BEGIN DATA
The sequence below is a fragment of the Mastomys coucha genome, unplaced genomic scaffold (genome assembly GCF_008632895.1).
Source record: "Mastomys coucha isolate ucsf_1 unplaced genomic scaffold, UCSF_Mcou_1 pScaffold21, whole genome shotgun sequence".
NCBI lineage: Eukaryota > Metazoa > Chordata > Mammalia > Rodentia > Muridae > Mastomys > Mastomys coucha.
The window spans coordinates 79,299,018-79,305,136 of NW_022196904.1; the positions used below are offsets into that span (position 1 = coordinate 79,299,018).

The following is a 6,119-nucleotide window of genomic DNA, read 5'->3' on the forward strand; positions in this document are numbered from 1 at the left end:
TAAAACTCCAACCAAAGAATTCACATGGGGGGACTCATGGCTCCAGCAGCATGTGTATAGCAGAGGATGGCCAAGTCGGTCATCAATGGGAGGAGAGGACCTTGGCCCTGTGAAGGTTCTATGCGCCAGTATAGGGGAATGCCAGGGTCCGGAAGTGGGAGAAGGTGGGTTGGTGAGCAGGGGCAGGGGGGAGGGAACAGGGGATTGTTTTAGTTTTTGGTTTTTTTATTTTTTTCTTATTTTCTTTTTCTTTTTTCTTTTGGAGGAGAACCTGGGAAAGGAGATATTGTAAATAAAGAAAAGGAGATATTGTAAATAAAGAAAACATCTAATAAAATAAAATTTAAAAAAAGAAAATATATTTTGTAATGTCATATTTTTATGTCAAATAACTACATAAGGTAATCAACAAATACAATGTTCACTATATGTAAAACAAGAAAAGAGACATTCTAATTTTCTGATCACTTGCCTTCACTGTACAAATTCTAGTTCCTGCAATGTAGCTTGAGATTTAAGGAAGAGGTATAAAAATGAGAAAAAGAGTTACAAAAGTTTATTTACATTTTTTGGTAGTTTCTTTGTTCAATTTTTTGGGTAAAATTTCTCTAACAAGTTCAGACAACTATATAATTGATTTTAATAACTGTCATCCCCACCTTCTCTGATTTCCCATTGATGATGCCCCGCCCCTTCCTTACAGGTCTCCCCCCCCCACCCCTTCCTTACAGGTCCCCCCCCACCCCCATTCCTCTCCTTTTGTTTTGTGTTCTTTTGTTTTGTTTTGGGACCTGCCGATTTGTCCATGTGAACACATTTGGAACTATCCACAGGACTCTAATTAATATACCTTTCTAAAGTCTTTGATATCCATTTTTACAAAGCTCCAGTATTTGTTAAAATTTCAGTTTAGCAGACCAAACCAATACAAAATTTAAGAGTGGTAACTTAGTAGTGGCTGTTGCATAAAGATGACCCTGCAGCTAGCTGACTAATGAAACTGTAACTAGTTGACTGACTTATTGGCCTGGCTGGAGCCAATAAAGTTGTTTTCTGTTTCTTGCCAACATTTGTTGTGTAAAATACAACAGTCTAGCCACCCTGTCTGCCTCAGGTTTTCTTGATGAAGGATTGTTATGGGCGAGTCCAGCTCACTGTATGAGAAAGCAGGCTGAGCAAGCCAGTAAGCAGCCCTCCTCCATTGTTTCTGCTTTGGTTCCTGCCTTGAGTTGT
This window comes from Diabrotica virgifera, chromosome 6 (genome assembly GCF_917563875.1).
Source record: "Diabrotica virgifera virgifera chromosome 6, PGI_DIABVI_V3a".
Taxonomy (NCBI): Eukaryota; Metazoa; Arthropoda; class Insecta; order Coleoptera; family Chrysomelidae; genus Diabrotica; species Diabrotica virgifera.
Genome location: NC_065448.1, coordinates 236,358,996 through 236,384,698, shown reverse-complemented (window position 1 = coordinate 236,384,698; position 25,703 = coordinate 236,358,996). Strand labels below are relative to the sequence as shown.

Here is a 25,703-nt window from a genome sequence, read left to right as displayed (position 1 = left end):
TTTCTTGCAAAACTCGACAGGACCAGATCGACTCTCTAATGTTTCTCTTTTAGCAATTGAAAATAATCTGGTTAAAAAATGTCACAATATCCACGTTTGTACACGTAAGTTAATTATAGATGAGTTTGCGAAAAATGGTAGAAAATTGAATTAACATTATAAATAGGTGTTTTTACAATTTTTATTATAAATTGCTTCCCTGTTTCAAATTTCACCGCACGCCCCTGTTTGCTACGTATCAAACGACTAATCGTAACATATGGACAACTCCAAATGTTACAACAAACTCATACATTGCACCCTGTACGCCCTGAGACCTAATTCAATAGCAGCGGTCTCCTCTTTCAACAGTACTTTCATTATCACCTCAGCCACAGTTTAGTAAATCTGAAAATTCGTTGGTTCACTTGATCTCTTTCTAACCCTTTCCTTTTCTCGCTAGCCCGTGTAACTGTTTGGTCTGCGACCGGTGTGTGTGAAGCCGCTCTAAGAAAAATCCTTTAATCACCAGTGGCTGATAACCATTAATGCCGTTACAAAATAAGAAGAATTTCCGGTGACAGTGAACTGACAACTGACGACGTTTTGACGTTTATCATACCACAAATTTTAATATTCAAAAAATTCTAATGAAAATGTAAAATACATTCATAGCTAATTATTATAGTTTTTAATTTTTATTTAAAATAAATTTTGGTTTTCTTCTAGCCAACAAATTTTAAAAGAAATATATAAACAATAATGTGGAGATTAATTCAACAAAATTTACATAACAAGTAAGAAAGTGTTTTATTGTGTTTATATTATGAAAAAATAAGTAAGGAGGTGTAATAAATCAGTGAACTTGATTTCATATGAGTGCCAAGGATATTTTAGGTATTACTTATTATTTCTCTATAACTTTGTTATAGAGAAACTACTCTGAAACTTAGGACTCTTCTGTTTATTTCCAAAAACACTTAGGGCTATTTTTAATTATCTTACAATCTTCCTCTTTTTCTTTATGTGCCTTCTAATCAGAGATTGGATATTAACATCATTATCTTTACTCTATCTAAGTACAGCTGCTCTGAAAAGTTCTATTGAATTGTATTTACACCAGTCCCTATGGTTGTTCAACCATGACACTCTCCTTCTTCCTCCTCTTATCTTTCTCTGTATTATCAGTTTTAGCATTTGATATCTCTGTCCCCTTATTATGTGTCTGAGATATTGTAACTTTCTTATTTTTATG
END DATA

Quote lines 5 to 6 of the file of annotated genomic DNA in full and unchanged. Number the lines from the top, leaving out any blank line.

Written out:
The following is a 6,119-nucleotide window of genomic DNA, read 5'->3' on the forward strand; positions in this document are numbered from 1 at the left end:
TAAAACTCCAACCAAAGAATTCACATGGGGGGACTCATGGCTCCAGCAGCATGTGTATAGCAGAGGATGGCCAAGTCGGTCATCAATGGGAGGAGAGGACCTTGGCCCTGTGAAGGTTCTATGCGCCAGTATAGGGGAATGCCAGGGTCCGGAAGTGGGAGAAGGTGGGTTGGTGAGCAGGGGCAGGGGGGAGGGAACAGGGGATTGTTTTAGTTTTTGGTTTTTTTATTTTTTTCTTATTTTCTTTTTCTTTTTTCTTTTGGAGGAGAACCTGGGAAAGGAGATATTGTAAATAAAGAAAAGGAGATATTGTAAATAAAGAAAACATCTAATAAAATAAAATTTAAAAAAAGAAAATATATTTTGTAATGTCATATTTTTATGTCAAATAACTACATAAGGTAATCAACAAATACAATGTTCACTATATGTAAAACAAGAAAAGAGACATTCTAATTTTCTGATCACTTGCCTTCACTGTACAAATTCTAGTTCCTGCAATGTAGCTTGAGATTTAAGGAAGAGGTATAAAAATGAGAAAAAGAGTTACAAAAGTTTATTTACATTTTTTGGTAGTTTCTTTGTTCAATTTTTTGGGTAAAATTTCTCTAACAAGTTCAGACAACTATATAATTGATTTTAATAACTGTCATCCCCACCTTCTCTGATTTCCCATTGATGATGCCCCGCCCCTTCCTTACAGGTCTCCCCCCCCCACCCCTTCCTTACAGGTCCCCCCCCACCCCCATTCCTCTCCTTTTGTTTTGTGTTCTTTTGTTTTGTTTTGGGACCTGCCGATTTGTCCATGTGAACACATTTGGAACTATCCACAGGACTCTAATTAATATACCTTTCTAAAGTCTTTGATATCCATTTTTACAAAGCTCCAGTATTTGTTAAAATTTCAGTTTAGCAGACCAAACCAATACAAAATTTAAGAGTGGTAACTTAGTAGTGGCTGTTGCATAAAGATGACCCTGCAGCTAGCTGACTAATGAAACTGTAACTAGTTGACTGACTTATTGGCCTGGCTGGAGCCAATAAAGTTGTTTTCTGTTTCTTGCCAACATTTGTTGTGTAAAATACAACAGTCTAGCCACCCTGTCTGCCTCAGGTTTTCTTGATGAAGGATTGTTATGGGCGAGTCCAGCTCACTGTATGAGAAAGCAGGCTGAGCAAGCCAGTAAGCAGCCCTCCTCCATTGTTTCTGCTTTGGTTCCTGCCTTGAGTTGT